The Geo-Strategic Policy of the GCC in Africa: An Economic, Political, and Military Partner?

By Mostafa ElSayyad


While instances of Gulf Cooperation Council (GCC) cooperation with their African counterparts can be seen throughout certain points in history, the relationship consolidated over a decade ago, specifically after the 2008 International Financial Crisis. The African horn has recently become the focus of many superpowers, with many reaching out for cooperation on various levels; the GCC is no exception. The GCC members known for their resource driven wealth have themselves tried over the past decade to diversify their economies and evade the “oil curse”. The GCC has went beyond its geo-strategic alliance to extend its economic, political and military influence to the African Horn. A place that is promising. The GCC has established its relationship with African counterparts on many instances and has at times acted as a very influential mediator to settle African disputes. This paper aims at giving a glimpse of the extent to which GCC is involved in Africa and its implications on the region and beyond. In other words, how does the GCC involvement in Africa affect future relations, create room for cooperation (possibly alliances) and geo-strategic shifts. What does this involvement create for Africa? Is it a win-win situation?

This paper aims at adopting a socio-political approach to current GCC-African relations going beyond the conventional approaches to the subject. The GCC-African relation can be highlighted in instances of cooperation and projections for the future of the relationship are therefore inevitable. As political rifts unfold, we can see a possible GCC reconciliation with Qatar. Arguably, the African horn has been a crucible to which GCC foreign policy has unfolded. Saudi Arabia for example acted as the main mediator to bring an end to a 20-year-old bloody border dispute between Eritrea and Ethiopia that erupted in 1998. King Salman brought the two leaders to Jeddah along with UN Secretary General Antonio Guterres to sign an agreement ending the conflict. It later became known as the Jeddah Peace Agreement.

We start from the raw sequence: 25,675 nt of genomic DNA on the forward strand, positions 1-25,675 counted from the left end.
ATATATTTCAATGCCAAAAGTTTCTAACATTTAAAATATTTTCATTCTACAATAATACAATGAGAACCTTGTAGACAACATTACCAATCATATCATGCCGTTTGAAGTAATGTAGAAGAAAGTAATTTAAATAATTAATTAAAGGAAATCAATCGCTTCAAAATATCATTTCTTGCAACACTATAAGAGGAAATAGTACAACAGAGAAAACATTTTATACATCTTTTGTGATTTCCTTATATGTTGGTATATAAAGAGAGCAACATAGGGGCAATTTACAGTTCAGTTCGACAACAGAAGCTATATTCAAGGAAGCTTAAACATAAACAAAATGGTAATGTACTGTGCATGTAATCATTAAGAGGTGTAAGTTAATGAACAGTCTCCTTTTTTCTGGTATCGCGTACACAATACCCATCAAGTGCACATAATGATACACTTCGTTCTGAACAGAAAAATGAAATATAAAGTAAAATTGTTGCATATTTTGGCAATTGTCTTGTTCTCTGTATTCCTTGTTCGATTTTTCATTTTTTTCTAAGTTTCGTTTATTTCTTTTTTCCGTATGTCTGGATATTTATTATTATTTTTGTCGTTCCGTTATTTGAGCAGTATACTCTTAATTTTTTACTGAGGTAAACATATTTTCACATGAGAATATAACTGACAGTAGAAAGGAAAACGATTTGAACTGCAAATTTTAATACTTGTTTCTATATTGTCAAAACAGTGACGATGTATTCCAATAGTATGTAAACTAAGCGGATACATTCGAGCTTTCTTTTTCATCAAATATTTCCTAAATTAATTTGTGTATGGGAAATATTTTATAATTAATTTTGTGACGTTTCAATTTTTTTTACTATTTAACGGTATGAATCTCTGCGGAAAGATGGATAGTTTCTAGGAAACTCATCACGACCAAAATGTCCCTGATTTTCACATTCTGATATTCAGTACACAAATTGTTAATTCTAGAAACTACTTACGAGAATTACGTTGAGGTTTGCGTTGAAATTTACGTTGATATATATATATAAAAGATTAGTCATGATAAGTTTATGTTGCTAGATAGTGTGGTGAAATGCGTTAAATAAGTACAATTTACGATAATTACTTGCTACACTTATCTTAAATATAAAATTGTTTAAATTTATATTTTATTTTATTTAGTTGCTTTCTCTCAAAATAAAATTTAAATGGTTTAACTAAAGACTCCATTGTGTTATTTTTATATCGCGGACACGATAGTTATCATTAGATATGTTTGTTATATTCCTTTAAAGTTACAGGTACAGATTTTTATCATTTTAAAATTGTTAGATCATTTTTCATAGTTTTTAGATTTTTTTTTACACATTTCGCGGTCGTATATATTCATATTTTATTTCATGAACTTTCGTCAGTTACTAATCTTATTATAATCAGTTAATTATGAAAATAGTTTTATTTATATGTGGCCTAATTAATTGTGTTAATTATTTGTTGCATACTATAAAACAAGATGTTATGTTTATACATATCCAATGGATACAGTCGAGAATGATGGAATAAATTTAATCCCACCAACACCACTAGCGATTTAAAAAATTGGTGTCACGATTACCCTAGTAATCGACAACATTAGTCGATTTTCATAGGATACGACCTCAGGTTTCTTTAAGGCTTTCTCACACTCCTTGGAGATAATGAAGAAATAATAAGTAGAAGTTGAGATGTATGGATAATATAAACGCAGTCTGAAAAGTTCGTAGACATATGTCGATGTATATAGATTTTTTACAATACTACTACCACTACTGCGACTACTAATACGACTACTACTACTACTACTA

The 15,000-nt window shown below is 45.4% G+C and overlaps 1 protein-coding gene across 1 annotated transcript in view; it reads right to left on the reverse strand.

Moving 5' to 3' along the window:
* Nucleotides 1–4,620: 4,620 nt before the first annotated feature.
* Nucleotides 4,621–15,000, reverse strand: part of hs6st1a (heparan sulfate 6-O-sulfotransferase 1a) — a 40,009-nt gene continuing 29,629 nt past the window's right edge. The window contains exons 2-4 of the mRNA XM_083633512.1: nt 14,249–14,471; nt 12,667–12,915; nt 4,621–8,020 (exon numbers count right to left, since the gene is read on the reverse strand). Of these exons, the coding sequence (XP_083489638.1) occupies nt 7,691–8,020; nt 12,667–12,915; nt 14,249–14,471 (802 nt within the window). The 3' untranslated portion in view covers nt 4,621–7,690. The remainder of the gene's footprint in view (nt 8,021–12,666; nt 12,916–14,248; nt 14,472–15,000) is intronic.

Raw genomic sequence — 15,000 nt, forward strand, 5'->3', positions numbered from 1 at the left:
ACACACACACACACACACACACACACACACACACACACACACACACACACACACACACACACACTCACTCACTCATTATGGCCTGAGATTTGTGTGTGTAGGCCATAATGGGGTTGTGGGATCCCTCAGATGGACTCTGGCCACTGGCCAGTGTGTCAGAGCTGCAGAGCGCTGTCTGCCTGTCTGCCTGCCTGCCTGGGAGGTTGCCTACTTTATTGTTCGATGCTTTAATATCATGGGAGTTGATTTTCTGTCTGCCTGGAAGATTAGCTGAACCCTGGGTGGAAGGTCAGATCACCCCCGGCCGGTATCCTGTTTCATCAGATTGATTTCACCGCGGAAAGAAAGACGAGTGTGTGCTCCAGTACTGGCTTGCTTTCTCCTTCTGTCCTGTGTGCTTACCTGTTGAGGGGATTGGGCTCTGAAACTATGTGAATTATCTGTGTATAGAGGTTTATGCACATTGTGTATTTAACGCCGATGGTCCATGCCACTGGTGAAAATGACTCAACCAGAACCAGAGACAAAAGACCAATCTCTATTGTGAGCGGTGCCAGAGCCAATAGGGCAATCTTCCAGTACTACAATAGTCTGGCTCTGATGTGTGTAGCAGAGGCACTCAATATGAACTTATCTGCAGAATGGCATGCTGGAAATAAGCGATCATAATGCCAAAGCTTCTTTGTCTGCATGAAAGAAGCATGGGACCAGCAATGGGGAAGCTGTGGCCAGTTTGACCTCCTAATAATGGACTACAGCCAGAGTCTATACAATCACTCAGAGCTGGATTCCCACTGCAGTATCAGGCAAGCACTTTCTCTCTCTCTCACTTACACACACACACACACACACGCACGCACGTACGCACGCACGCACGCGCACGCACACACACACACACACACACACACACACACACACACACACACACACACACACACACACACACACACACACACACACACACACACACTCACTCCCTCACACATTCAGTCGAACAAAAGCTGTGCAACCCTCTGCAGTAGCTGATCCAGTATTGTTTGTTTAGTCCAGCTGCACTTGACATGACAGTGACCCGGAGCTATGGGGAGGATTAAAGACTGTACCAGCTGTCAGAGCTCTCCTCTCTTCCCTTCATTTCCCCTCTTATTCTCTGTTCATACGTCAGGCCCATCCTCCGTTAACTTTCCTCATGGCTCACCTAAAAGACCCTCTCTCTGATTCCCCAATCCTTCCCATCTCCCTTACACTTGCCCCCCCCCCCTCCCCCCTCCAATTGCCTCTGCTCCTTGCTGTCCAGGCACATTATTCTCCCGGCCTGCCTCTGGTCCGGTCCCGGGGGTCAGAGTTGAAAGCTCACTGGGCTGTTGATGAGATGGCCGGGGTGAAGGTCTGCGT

Economic Dimensions

Relatedly, the GCC countries (led by UAE) continue to promote a less resource-dependent economy with continuous attempts to diversify their economies through infrastructure investments and even industrial projects. This was a move further welcomed after the oil crash in 2014. In terms of statistics, the GCC has come to invest huge funds in Africa. The UAE, the Gulf’s main business hub and home to the majority of international conglomerate present in the region, invested in 2016 around $11 billion in capital across the African continent, becoming the second largest investor in Africa after China. Saudi Arabia is no exception with around $10 Billion investments in South Africa’s energy sector. The contributions are not only financial, but UAE has also exported its know-how of managing and developing ports to many of its African counterparts, namely Eretria. The GCC continues to stretch is economic influence in return for establishing long term secure food sources found in Africa’s fertile soils. After all, Africa continues to have huge land areas that are unused and provide huge potential for growth, production and development. The GCC were quick to understand this and offered a development hand, in return for some food security. With food security issues in the GCC, the Gulf has relied on Africa for food, with imports (UAE alone) hitting a skyrocketing $23.9 Billion in 2016. African labor have also found work abroad in the GCC countries as expatriate labor. Their remittances contribute immensely to the African economies.